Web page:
The gang of al Zarqawi proudly announced that "the flesh of collaborators is tastier than that of Americans". Today, I actually saw someone named Barbara Ehrenreich giving a university commencement speech to a roomful of impressionable and idealistic young minds. She went on about vast amounts of money and power, oil and conquest, labelling her own country as "an empire of pain". Who is extolling the tasty qualities of their enemies' flesh, and the comparative aspects of domestic vs. imported? Who videotaped his own officials chopping hands, heads, severing tongues and gouging out eyes, for his own satisfaction that the jobs were being done properly? And who is doing more in the effort to defeat the flesh eaters drunk with their blood addictions, and the old fascist forces clinging to a dismal perverted dream, their ideal of a Regime of absolute Fear? The gecko knows.

Pemilihan Umum. The General Election. Abbreviation: Pemilu. Indonesians love their accronyms and abbreviations.

In case you were wondering, Megawati is through. There are five pairs of President/V.P. candidate teams. Mega with a moderate Muslim figure. Her current V.P. Hamza runs for Prez with another former minister. Amien Rais completes his ticket with a businessman who was a minister for Soeharto. Retired General Wiranto, wanted for crimes against the Timorese during the referendum, has another moderate Muslim religious figure on his ticket. And finally, Susilo Bambang Yudhoyono and his second, Jusef Kalla. In the most reliable polling by phone in seven major cities from Sumatra to Sulawesi, SBY (which is how everyone prefers to call him), and his partner, are polling over 50%. I like his advertising spots too - nice and generous examples of a broad, tolerant and inclusive society. I believe this is SBY's actual vision for the country. We recognise the Indonesia we love best in his campaign spots. If he can take more than 50%, there is a distinct possibility that a second round would not be necessary. Which would all be a fine result for the country's first ever direct election of the executive branch.

So, best wishes to the voters in Canada tomorrow, and in Indonesia one week later. In between the two, the interim government in Iraq will become the actual, sovereign government. It will organise elections within about half a year. We had practically the same thing in this country after the May 1992 crisis.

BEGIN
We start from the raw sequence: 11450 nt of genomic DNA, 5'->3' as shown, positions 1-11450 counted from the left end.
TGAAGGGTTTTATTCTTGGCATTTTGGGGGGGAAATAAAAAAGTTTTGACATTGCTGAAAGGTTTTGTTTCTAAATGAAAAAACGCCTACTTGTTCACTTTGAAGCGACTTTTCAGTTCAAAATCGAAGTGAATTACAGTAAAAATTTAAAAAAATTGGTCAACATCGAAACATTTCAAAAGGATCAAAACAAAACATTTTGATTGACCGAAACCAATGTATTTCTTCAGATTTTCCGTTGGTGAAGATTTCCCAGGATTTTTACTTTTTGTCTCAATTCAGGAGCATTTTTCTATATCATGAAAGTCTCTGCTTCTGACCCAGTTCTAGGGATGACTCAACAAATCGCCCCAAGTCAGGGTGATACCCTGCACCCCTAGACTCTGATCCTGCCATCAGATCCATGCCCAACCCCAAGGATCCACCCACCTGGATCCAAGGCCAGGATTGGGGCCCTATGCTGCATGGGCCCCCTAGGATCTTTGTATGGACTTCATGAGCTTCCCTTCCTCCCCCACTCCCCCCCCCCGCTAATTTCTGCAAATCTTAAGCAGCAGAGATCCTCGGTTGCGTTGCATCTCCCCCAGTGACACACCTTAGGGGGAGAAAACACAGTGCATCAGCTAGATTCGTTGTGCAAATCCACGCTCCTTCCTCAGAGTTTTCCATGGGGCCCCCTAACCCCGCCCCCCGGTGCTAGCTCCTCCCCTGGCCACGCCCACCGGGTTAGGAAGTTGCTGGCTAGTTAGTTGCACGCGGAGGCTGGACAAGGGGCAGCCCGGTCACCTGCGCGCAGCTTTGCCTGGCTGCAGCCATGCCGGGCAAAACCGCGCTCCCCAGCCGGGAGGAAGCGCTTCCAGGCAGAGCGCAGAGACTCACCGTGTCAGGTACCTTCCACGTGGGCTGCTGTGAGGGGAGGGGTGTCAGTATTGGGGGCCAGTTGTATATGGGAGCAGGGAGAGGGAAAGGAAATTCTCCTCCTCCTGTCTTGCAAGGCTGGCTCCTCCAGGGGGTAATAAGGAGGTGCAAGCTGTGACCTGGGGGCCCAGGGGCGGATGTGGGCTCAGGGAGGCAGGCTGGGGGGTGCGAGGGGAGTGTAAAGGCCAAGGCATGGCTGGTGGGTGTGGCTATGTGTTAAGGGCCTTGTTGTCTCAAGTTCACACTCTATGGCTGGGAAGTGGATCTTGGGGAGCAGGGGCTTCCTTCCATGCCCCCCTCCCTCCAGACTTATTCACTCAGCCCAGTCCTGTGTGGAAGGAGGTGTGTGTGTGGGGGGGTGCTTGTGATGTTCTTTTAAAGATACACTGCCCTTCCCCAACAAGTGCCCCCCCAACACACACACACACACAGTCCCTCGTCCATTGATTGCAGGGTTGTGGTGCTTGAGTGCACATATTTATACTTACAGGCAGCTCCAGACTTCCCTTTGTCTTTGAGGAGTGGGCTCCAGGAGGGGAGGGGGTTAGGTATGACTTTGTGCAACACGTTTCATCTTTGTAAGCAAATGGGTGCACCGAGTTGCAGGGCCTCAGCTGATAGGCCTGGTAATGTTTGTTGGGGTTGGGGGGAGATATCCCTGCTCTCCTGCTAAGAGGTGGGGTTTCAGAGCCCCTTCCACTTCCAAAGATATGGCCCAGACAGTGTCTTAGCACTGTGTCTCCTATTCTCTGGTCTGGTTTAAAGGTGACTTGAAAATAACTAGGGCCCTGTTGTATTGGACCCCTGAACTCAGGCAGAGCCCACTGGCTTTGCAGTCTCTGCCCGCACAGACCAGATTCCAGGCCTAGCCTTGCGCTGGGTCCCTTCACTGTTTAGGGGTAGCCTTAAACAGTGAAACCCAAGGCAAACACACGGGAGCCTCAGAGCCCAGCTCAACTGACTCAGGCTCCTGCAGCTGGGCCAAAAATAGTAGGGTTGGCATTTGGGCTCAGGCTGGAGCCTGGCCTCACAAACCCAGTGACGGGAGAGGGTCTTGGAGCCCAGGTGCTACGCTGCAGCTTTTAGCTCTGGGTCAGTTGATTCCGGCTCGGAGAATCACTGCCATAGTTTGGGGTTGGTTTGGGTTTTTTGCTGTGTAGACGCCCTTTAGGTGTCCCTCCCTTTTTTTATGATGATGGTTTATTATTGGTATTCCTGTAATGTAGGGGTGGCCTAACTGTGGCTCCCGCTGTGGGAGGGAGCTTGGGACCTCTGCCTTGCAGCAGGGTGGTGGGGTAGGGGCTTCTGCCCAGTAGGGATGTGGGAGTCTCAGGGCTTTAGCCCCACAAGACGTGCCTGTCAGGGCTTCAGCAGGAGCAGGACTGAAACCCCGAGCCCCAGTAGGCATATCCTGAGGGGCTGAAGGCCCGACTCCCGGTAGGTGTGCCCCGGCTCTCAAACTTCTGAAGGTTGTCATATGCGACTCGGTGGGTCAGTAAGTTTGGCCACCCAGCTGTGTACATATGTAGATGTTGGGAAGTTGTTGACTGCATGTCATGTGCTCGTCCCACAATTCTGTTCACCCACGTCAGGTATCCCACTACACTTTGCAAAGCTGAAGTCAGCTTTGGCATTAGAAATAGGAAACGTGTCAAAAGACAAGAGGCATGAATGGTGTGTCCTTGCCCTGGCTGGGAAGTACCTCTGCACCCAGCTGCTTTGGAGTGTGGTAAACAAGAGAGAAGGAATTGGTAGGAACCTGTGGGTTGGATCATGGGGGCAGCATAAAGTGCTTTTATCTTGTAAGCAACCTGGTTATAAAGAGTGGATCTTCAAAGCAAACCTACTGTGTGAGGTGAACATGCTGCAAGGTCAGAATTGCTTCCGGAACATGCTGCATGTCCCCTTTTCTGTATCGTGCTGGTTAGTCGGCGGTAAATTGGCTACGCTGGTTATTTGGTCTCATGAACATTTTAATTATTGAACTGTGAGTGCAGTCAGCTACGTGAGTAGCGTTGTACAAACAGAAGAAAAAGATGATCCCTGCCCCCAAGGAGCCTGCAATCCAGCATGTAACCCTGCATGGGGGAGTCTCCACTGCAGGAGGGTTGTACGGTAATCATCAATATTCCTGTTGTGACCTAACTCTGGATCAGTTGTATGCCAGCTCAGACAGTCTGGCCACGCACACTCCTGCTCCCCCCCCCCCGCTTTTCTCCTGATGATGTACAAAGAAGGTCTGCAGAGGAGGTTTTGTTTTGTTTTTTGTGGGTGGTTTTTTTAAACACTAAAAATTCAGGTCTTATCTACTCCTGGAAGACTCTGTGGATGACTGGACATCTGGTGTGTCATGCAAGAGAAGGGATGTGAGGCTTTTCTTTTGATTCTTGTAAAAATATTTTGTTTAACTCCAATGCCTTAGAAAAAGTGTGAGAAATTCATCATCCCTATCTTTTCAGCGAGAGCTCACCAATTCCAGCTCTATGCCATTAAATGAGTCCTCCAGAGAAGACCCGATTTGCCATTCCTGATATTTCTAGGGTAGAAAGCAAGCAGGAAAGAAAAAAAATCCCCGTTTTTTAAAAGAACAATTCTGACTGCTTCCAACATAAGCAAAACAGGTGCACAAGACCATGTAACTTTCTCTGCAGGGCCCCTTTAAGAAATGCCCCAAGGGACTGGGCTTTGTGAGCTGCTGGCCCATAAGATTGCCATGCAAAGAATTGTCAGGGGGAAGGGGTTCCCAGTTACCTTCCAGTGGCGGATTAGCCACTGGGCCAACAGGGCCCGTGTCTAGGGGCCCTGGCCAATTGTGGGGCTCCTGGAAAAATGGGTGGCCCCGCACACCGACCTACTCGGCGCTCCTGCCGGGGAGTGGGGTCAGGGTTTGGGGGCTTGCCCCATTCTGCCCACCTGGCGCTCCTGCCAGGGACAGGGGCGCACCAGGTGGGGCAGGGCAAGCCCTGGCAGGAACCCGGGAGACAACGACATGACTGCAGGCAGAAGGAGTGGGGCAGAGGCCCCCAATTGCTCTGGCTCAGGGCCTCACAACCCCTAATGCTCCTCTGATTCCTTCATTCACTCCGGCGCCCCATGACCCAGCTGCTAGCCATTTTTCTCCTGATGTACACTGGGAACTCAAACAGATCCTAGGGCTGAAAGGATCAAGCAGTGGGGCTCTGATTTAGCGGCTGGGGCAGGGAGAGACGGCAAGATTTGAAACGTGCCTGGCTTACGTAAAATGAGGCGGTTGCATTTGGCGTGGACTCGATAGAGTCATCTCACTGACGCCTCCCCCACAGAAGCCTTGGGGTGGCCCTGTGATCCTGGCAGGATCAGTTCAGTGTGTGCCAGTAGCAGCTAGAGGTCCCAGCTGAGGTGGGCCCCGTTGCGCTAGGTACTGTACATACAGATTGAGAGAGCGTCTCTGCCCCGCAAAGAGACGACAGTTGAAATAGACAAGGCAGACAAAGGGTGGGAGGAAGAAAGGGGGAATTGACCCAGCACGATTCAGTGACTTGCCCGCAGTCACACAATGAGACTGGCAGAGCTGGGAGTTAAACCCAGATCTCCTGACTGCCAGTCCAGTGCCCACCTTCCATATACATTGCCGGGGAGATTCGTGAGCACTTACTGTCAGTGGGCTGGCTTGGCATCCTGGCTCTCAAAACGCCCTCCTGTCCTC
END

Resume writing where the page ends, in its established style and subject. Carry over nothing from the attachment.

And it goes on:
An interim, unelected Prime Minister (a well respected national figure) held office for a little over four months, and his primary purpose was to organise and safeguard free, fair and effective national elections, promote national reconcilliation after the terrible events, and so on. People understood that it was a government of limited duration, limited responsibilities, limited powers and limited legitimacy. Yet many folks would name Mr. Anand's short tenure -- a one year interim stint to rebuild a rotten money politics system into something better. The army needed him following their coup d'etat. One year, they let him do what he wanted, and he provided one of the cleanest and best governments in Thai history.

That should have been it -- interim good governance, fair elections, new parliament, new government, bing bang bong. A hitch between steps 3 and 4. Some uniformed Ai Hia wanted to become the next Field Marshall instead of the process which was agreed to. So... crisis again, violence, social upheaval and division, more interim Mr. Anand, four months, new elections again, and everyone played by the rules this time.

Interim temporary caretaker goverments which originate other than from elections, can certainly be respected institutions. The Major-General was rejected for having not been elected, Mr. Anand was enthusiastically welcomed and assisted in his efforts, despite not being elected. Well, dat's my experience with some of this kind of thing anyway. Speaking as an absolute non-participant in the events, of course.

Happy election day to all, and to all a good morning, Yo!